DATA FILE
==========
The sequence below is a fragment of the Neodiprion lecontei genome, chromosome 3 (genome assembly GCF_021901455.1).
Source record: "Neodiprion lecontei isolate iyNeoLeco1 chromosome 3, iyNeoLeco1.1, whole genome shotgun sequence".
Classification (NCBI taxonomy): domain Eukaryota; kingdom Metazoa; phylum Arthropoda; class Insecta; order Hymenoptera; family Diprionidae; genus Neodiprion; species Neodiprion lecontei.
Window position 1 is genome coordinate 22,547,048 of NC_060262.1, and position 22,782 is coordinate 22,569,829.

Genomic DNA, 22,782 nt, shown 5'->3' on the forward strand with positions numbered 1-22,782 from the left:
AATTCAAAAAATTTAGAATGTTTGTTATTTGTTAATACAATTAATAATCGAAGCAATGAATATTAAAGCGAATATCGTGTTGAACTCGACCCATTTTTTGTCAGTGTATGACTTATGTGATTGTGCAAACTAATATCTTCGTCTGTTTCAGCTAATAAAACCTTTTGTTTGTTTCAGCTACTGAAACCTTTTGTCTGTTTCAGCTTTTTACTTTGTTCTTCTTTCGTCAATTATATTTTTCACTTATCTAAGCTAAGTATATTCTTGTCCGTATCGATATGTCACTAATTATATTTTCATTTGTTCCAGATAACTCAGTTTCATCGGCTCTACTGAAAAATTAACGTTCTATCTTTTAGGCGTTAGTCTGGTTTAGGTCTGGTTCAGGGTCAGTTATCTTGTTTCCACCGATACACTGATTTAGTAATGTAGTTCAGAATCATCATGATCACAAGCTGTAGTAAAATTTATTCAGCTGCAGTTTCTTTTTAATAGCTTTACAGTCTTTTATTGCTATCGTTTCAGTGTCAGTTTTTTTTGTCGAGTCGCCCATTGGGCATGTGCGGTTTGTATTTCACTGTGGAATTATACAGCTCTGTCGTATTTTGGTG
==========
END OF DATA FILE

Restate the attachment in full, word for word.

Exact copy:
The sequence below is a fragment of the Neodiprion lecontei genome, chromosome 3 (genome assembly GCF_021901455.1).
Source record: "Neodiprion lecontei isolate iyNeoLeco1 chromosome 3, iyNeoLeco1.1, whole genome shotgun sequence".
Classification (NCBI taxonomy): domain Eukaryota; kingdom Metazoa; phylum Arthropoda; class Insecta; order Hymenoptera; family Diprionidae; genus Neodiprion; species Neodiprion lecontei.
Window position 1 is genome coordinate 22,547,048 of NC_060262.1, and position 22,782 is coordinate 22,569,829.

Genomic DNA, 22,782 nt, shown 5'->3' on the forward strand with positions numbered 1-22,782 from the left:
AATTCAAAAAATTTAGAATGTTTGTTATTTGTTAATACAATTAATAATCGAAGCAATGAATATTAAAGCGAATATCGTGTTGAACTCGACCCATTTTTTGTCAGTGTATGACTTATGTGATTGTGCAAACTAATATCTTCGTCTGTTTCAGCTAATAAAACCTTTTGTTTGTTTCAGCTACTGAAACCTTTTGTCTGTTTCAGCTTTTTACTTTGTTCTTCTTTCGTCAATTATATTTTTCACTTATCTAAGCTAAGTATATTCTTGTCCGTATCGATATGTCACTAATTATATTTTCATTTGTTCCAGATAACTCAGTTTCATCGGCTCTACTGAAAAATTAACGTTCTATCTTTTAGGCGTTAGTCTGGTTTAGGTCTGGTTCAGGGTCAGTTATCTTGTTTCCACCGATACACTGATTTAGTAATGTAGTTCAGAATCATCATGATCACAAGCTGTAGTAAAATTTATTCAGCTGCAGTTTCTTTTTAATAGCTTTACAGTCTTTTATTGCTATCGTTTCAGTGTCAGTTTTTTTTGTCGAGTCGCCCATTGGGCATGTGCGGTTTGTATTTCACTGTGGAATTATACAGCTCTGTCGTATTTTGGTG